Open Source libraries can not cater all valid use cases, so even if you think you can cater to most of the valid use cases and your API is perfect for every situation, there might be another one (and probably is). Whether it's bad practice for that developer to do it, or they have another valid use case that you didn't think of, by making things private you actually block those people from building in their use case. And that's a shame, because that means they either have to fork or wait for the main project to adopt their use case.
The only real downside I can find for not using private methods is that developers are less inclined to share their specific use case and their solution to the problem they encountered. If something is protected and they can simply extend, then it works for them in their code. When a method is private and they have to make changes, developers usually would like these changes to be adopted upstream so they'll make a ticket and submit a patch. This is the only positive point I see where using private methods in Open Source libraries would be a benefit :)
I am in the camp of "design and document your classes for inheritance or else prohibit it".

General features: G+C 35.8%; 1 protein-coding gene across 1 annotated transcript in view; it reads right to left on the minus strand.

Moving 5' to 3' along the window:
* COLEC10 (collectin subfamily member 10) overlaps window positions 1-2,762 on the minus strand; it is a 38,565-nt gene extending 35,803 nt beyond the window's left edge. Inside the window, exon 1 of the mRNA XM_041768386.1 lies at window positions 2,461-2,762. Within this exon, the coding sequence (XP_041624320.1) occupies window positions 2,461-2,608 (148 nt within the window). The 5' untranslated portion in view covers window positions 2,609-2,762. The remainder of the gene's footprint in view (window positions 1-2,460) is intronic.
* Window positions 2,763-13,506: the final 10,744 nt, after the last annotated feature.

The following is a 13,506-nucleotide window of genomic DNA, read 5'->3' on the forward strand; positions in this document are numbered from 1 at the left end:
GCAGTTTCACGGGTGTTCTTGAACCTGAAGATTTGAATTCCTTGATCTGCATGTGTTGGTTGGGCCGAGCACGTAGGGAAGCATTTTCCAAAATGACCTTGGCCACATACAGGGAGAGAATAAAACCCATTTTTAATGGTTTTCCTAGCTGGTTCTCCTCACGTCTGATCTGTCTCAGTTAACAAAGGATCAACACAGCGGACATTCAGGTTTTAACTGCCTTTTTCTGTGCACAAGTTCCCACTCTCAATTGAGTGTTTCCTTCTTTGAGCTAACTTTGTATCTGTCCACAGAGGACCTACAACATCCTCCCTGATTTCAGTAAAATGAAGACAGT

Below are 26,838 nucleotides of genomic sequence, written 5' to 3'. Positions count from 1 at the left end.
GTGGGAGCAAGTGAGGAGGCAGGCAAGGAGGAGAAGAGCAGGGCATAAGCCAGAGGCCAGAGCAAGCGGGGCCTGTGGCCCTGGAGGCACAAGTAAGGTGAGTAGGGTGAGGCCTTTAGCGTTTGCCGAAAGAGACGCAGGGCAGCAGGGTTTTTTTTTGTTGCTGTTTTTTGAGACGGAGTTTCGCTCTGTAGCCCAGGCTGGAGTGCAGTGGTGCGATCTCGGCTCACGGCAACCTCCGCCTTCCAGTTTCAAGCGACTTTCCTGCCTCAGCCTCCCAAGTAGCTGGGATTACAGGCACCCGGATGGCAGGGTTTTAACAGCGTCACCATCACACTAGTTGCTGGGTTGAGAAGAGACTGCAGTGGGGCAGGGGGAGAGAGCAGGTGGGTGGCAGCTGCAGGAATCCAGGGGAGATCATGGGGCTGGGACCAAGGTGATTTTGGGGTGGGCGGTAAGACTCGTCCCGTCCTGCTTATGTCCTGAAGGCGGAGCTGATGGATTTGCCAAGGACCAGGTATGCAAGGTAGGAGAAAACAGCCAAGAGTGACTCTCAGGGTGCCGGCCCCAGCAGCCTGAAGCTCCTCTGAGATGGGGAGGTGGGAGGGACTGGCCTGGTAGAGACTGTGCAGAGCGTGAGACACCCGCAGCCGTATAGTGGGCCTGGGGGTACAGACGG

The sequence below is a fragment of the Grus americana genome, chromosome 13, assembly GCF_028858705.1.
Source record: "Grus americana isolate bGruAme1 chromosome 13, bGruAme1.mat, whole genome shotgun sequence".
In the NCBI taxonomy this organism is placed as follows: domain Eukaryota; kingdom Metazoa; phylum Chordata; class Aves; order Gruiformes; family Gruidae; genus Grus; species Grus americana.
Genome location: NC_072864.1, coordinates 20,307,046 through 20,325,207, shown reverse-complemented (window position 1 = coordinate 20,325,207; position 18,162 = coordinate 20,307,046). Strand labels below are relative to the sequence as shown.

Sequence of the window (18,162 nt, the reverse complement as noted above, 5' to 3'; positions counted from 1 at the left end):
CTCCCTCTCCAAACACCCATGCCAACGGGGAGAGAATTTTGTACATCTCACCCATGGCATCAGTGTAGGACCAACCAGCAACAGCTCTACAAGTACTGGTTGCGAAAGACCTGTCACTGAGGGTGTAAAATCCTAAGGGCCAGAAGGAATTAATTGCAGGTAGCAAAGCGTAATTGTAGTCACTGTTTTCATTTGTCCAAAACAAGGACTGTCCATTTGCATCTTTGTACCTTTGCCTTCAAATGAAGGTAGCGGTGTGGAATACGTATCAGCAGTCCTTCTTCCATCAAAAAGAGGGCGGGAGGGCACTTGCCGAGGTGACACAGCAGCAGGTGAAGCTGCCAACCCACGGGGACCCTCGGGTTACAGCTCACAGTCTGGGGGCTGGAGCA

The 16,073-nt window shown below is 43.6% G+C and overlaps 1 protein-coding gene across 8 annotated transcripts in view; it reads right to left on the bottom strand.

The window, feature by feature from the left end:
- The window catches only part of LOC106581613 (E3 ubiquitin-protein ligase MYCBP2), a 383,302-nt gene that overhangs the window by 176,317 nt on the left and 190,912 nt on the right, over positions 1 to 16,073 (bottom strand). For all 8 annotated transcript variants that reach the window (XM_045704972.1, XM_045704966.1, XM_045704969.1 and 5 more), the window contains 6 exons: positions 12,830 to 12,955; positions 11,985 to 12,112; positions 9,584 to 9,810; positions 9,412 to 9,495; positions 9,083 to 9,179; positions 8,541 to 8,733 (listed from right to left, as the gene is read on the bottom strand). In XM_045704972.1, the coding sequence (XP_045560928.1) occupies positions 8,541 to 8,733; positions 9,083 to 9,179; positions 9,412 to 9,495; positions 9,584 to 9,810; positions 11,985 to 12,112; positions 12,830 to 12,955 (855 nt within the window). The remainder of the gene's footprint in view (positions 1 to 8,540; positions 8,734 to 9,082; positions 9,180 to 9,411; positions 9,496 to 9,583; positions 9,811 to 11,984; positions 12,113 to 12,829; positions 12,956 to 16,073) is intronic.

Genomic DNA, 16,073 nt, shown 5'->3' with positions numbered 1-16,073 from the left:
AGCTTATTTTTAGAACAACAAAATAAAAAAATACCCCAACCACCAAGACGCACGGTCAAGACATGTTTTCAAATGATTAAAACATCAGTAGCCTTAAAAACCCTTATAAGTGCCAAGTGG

However, I don't have a problem with the approach of forbidding private and making everything protected, it is just important that it is sold as what it is: a fragile way to allow people to work around issues through class inheritance. So fragile that such implementations are not even guaruanteed to continue to work after bugfix releases. (I am talking of all the classes that are made non-final/all-protected-no-private, not about classes that are explicitly designed to be extended and thus where great care is taken for backwards compatibility).
Advertising this as "extensibility" is just wrong imho. You obviously can not maintain backwards compatibility for all your classes so that you don't break subclasses. Many people don't even know how difficult it is not to break subclasses in some way when changing parent classes. Just because you don't change the code in a protected method does not mean you don't break it in some way. It is so easy to (accidentily or not) change the semantics or the way in which the superclass does some things which can cause very subtle and hard to find bugs in the subclasses.
Inheritance introduces extremely strong coupling between classes, so much that many people rightly speak of inheritance breaking encapsulation.
Inheritance has its place, it is just hopelessly overused.
After thinking through it a bit more, I really think that the issues I see with "private" in the real world can be solved by DVCS's and services like github. Find an issue, fix it, submit a pull request, keep in sync with upstream until the changes are merged, done .. without preventing library authors to steer people towards extension points.